Tuesday, April 29, 2008

Library adds more Scanners

Five additional scanners have been added to the Library. To locate them, go to the second floor, walk past the elevators toward the book stacks. Turn right down the first row of computers. Walk all the way down past the printer and you will see the scanners on the right. They face the old, brown Microtext readers. Instructions on how to use the scanning software is typed up and will be taped to the top of the scanners within the next day or two. If you have any questions please check with the EIC student worker or ask for help at the Service Desk.

Buy some library art

The paper figures created by MTSU Art students to raise awareness about printer waste in the library will be for sale until May 7. Well, technically, they are not for sale. They are free with strongly suggested donation amounts attached to them. Get it? Money raised will go into a fund to support future art installations and waste reduction campaigns. Pieces will be sold on a first come, first served basis.

You can view the items for sale, their locations, and suggested donation amounts at http://www.flickr.com/photos/mtsulibrary/sets/72157604799539729/ . Click on a photo to view details.

Some items will available for immediate acquisition, while others will not be available until May 7. Send inquiries, with a link to the photo of the item you’re interested in, to Amy York at ayork@mtsu.edu or Kristen West at kwest@mtsu.edu. Items not spoken for will be recycled after May 7.

Monday, April 28, 2008

Library Hours: Exams, Intersession

You don’t have to go home, but you can’t stay here all night. However, you can stay here one extra hour, until 1:00 a.m., through this Wednesday.

We will then be on shortened hours for intersession. See all library hours here.

Sunday, April 27, 2008

Got Books?

An MTSU student recently posed the question, “Does the library have anything besides ’smarty’ books?” Well, this author happens to enjoy reading “smarty” books. But if you don’t, or if you need a break from the mental toil of exam week, never fear. We do have some “non smarty” books.

A look at the list of top 15 fiction and top 15 non-fiction books borrowed in U.S. libraries (as reported in Library Journal, April 15, 2008) reveals that Walker Library owns 28 of the 30. Several are already checked out, but below are some of the titles available (as of this posting). Not sure how to get your hands on one of these? Use the Voyager library catalog to search by book title to determine the book’s location and status, or ask for help at the 1st floor Reference Desk (615-898-2817 option 2).

And don’t forget, if you do want to borrow a book that is already checked out, all you need to do is place a hold on the book, and we will e-mail you when the book is available.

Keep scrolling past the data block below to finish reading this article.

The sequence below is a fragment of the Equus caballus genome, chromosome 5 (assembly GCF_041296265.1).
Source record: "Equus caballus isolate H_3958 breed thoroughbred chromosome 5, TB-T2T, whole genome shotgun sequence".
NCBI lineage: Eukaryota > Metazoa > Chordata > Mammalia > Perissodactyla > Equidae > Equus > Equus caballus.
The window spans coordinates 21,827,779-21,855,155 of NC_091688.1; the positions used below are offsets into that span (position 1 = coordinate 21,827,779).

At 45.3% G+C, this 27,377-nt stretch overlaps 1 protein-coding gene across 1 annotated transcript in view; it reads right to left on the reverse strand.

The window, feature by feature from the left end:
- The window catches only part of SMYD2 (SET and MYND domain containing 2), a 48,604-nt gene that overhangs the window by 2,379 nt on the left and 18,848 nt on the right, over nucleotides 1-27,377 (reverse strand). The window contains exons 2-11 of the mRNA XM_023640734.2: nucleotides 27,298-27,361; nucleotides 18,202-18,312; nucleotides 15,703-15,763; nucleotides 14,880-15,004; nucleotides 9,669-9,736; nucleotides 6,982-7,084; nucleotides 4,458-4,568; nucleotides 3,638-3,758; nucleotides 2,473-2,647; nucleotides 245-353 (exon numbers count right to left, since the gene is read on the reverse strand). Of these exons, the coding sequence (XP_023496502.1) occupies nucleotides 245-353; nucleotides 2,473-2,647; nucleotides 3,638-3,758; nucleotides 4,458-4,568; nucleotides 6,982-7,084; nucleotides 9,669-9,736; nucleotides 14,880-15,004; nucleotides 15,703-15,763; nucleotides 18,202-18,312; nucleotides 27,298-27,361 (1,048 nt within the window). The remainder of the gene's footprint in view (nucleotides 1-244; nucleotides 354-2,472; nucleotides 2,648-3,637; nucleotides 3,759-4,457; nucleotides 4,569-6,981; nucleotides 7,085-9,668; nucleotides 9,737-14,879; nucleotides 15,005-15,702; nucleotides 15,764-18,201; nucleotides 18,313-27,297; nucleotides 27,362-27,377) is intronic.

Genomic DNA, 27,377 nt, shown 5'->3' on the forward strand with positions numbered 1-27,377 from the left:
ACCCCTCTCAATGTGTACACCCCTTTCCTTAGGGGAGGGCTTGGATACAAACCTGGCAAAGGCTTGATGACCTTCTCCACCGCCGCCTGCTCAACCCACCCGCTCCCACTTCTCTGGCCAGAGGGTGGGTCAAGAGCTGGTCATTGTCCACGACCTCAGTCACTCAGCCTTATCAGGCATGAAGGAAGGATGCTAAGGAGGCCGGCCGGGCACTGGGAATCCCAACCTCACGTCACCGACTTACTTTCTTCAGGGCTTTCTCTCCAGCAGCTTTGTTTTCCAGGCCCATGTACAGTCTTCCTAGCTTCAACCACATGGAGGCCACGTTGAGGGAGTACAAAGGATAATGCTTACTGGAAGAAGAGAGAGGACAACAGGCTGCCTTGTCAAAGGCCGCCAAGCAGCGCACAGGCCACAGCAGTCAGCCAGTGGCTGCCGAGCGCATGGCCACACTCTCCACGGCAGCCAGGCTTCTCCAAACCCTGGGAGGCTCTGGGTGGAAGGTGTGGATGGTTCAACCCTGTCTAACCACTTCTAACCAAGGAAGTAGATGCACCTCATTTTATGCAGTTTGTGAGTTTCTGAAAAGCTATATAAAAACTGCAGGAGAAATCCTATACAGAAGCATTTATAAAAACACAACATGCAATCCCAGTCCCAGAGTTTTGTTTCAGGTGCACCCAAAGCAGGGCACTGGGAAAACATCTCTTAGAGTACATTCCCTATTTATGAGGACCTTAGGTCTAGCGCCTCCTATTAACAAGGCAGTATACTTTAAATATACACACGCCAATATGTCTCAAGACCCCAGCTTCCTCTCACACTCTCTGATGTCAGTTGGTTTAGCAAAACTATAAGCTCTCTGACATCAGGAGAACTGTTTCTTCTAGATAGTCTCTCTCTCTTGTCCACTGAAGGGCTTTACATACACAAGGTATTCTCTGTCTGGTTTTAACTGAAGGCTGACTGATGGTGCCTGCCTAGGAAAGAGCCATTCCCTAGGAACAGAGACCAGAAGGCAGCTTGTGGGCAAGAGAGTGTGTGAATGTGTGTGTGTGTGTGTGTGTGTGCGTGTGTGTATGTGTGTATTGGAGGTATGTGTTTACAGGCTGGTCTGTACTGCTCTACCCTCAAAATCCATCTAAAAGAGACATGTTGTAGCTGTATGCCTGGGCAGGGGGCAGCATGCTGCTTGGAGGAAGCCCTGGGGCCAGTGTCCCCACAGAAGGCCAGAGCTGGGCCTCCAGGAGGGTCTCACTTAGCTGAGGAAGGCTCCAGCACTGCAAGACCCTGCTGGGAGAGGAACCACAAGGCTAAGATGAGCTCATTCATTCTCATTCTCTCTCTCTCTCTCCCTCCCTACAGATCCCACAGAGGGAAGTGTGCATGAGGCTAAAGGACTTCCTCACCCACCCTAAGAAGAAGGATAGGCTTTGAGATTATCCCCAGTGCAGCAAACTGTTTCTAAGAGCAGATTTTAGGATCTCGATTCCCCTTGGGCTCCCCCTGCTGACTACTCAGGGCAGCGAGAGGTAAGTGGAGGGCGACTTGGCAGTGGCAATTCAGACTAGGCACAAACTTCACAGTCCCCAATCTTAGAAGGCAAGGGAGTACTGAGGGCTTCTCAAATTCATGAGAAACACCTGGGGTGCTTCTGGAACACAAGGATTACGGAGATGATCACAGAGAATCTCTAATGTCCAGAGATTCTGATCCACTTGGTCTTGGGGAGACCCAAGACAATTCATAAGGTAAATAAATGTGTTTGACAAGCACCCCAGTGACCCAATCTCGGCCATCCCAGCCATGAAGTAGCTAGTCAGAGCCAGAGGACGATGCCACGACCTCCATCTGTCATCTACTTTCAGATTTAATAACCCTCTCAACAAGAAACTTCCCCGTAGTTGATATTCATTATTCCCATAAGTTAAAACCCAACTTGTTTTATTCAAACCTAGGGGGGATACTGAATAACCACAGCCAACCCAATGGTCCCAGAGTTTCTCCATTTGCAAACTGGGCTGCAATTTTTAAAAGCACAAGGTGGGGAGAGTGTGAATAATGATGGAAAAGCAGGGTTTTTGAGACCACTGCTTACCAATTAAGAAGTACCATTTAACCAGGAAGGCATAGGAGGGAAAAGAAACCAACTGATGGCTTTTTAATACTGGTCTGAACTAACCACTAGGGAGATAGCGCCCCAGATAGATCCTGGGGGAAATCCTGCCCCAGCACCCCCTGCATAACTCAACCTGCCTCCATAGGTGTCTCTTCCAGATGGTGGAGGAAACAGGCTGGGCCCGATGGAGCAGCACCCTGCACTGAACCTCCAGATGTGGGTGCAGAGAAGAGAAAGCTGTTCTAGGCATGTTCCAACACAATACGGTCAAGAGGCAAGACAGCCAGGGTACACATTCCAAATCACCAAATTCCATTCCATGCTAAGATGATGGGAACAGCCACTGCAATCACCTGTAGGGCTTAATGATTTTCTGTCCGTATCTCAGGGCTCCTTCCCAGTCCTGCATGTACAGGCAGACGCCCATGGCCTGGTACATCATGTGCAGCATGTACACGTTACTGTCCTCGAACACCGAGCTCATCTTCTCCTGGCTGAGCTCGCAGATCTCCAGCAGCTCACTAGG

A Thousand Splendid Suns. Khaled Hosseini.

Beverly Hills Dead. Stuart Woods.

The Senator’s Wife. Sue Miller.

Duma Key. Stephen King.

Born Standing Up: A Comic’s Life. Steve Martin.

Three Cups of Tea: One Man’s Mission to Fight Terrorism…One School at a Time. Greg Mortenson & David Oliver Relin.

Tom Cruise: An Unauthorized Biography. Andrew Morton.

In Defense of Food: An Eater’s Manifesto. Michael Pollan.

Into the Wild. Jon Krakauer.

Friday, April 25, 2008

Save a Tree’s Life!

“Free” printing in the library for MTSU students is a great resource. Printing isn’t actually free, however, because it is funded by the Technology Access Fee (TAF) students pay every semester and by the Library budget.

So here are some ways to conserve paper (and toner, electricity, etc.) at the library. Readers, feel free to chime in with a comment on how you conserve paper.

1) Proofread and use spell checker before you print an original document.

2) Use the library’s default double-sided printing when possible (you can turn it off if necessary).

3) E-mail documents instead of printing everything.

4) For those of you with young eyes, print two or more pages to one sheet of paper. You can do this in both MS Word and Adobe Acrobat (for PDF files).

Any other ideas?

Wednesday, April 23, 2008

What’s With the Animals?

Paper Rewind Dog

So, why an art installation made of waste paper?

1) This week we celebrate Earth Day, first celebrated in the United States in 1970 as a way to show support for the environmental movement.

2) The creative, talented students in Prof. Thomas Sturgill’s 3-D Design class proposed the installation as a class project. They did an awesome job, from planning to proposing to executing the project. Read more about the process at www.paperrewind.com

Recycling Bin3) Have you seen how much paper is left by the library printers every day? Students print 6.5 million pages a year in the library. That’s the equivalent of more than 700 trees, or 11,284 miles if the paper is spread end-to-end. Unfortunately, a lot of printing ends up abandoned on the printers or in the recycling bins. The purpose of Paper Rewind is to raise awareness of the library’s paper consumption and to encourage people to think before they print.

Tuesday, April 22, 2008

Paper Rewind

Paper Rewind

No, the library has not been overrun by dogs, cats, and paper-airplane-launching hooligans.

Yes, the library and the students in Professor Thomas Sturgill’s 3-D Design classes do want you to think before you print.

Paper Rewind, recyclable art created by the 3-D Design students, is on display in the library through May 7. The people, animals, and trees placed throughout the building were each made of pressed and laminated paper collected from the library’s recycling bins. The art students collected waste paper for a month to create the project. That’s a lot of trips back and forth between Walker Library and Todd Hall!

Read more about the installation at www.paperrewind.com or see more photos on the library’s Flickr account.

Paper Rewind